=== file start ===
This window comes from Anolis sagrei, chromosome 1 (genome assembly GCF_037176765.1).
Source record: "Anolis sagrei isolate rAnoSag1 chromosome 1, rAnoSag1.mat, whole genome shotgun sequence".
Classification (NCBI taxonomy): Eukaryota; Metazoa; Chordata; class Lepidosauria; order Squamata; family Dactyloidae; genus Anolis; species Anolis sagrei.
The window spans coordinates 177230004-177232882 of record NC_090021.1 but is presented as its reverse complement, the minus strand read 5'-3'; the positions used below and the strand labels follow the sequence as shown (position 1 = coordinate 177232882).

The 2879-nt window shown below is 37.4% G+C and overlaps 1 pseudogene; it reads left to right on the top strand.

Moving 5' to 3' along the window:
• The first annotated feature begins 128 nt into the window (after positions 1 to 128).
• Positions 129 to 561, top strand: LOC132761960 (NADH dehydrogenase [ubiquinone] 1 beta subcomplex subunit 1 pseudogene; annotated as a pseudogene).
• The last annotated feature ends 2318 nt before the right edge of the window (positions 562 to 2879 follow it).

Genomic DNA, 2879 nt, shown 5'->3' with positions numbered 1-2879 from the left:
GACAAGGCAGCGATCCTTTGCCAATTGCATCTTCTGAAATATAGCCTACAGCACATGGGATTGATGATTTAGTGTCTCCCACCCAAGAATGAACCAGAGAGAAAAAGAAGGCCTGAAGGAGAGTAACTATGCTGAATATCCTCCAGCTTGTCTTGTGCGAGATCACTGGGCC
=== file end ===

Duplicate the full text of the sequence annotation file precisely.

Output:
This window comes from Anolis sagrei, chromosome 1 (genome assembly GCF_037176765.1).
Source record: "Anolis sagrei isolate rAnoSag1 chromosome 1, rAnoSag1.mat, whole genome shotgun sequence".
Classification (NCBI taxonomy): Eukaryota; Metazoa; Chordata; class Lepidosauria; order Squamata; family Dactyloidae; genus Anolis; species Anolis sagrei.
The window spans coordinates 177230004-177232882 of record NC_090021.1 but is presented as its reverse complement, the minus strand read 5'-3'; the positions used below and the strand labels follow the sequence as shown (position 1 = coordinate 177232882).

The 2879-nt window shown below is 37.4% G+C and overlaps 1 pseudogene; it reads left to right on the top strand.

Moving 5' to 3' along the window:
• The first annotated feature begins 128 nt into the window (after positions 1 to 128).
• Positions 129 to 561, top strand: LOC132761960 (NADH dehydrogenase [ubiquinone] 1 beta subcomplex subunit 1 pseudogene; annotated as a pseudogene).
• The last annotated feature ends 2318 nt before the right edge of the window (positions 562 to 2879 follow it).

Genomic DNA, 2879 nt, shown 5'->3' with positions numbered 1-2879 from the left:
GACAAGGCAGCGATCCTTTGCCAATTGCATCTTCTGAAATATAGCCTACAGCACATGGGATTGATGATTTAGTGTCTCCCACCCAAGAATGAACCAGAGAGAAAAAGAAGGCCTGAAGGAGAGTAACTATGCTGAATATCCTCCAGCTTGTCTTGTGCGAGATCACTGGGCC